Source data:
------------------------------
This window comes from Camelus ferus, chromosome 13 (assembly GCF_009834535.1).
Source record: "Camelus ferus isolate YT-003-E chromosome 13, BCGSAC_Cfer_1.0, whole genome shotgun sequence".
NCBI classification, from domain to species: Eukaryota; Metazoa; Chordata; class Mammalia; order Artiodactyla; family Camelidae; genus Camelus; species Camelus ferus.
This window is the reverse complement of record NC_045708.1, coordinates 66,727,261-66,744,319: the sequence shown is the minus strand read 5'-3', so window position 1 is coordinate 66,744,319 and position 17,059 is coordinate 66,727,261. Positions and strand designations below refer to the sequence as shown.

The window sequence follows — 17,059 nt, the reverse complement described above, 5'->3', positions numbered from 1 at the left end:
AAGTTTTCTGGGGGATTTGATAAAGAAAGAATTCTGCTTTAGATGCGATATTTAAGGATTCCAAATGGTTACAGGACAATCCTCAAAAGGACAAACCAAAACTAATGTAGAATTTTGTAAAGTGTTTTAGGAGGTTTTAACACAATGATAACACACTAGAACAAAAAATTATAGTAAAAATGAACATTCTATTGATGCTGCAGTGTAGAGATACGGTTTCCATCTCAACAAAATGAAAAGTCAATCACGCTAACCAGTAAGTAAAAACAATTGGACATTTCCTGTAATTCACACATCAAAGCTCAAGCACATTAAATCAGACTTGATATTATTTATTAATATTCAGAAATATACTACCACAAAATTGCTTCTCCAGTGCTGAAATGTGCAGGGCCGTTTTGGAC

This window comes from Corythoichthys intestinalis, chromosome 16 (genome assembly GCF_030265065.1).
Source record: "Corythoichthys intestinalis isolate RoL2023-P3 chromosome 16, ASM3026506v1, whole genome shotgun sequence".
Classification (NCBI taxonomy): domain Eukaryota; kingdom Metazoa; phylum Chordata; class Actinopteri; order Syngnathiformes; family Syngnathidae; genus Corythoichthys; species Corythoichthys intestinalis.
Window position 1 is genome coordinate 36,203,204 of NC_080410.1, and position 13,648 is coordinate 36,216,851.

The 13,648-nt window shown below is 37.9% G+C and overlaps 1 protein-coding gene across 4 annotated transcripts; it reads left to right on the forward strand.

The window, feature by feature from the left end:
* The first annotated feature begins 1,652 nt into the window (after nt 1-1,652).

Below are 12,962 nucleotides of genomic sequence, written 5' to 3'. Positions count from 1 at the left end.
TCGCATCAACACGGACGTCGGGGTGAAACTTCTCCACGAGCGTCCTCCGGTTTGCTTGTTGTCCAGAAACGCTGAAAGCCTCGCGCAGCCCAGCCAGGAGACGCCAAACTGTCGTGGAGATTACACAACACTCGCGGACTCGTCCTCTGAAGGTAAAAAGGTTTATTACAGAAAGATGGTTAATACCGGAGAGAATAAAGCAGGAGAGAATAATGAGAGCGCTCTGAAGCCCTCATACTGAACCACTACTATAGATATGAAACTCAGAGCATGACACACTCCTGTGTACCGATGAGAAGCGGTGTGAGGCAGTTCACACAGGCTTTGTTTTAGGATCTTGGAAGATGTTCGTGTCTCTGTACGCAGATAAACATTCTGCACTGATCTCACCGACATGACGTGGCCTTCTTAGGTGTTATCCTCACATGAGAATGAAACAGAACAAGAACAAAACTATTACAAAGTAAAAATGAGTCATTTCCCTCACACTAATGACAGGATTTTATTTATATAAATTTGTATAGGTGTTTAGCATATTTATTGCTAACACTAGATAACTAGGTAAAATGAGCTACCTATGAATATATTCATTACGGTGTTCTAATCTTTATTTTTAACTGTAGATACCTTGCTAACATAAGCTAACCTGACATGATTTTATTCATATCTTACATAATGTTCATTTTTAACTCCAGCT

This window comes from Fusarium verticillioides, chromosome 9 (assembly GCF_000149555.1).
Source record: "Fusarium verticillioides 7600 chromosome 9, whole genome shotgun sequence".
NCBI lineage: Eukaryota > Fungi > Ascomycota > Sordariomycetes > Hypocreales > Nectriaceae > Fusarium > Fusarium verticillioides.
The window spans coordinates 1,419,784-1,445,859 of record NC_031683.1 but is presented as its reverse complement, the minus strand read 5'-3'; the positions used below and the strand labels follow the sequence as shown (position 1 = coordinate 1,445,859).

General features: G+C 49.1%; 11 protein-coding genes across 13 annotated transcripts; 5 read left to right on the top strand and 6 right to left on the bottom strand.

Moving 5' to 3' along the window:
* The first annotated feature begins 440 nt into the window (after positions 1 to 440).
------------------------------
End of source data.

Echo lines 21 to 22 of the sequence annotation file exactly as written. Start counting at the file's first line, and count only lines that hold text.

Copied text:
Moving 5' to 3' along the window:
* The first annotated feature begins 440 nt into the window (after positions 1 to 440).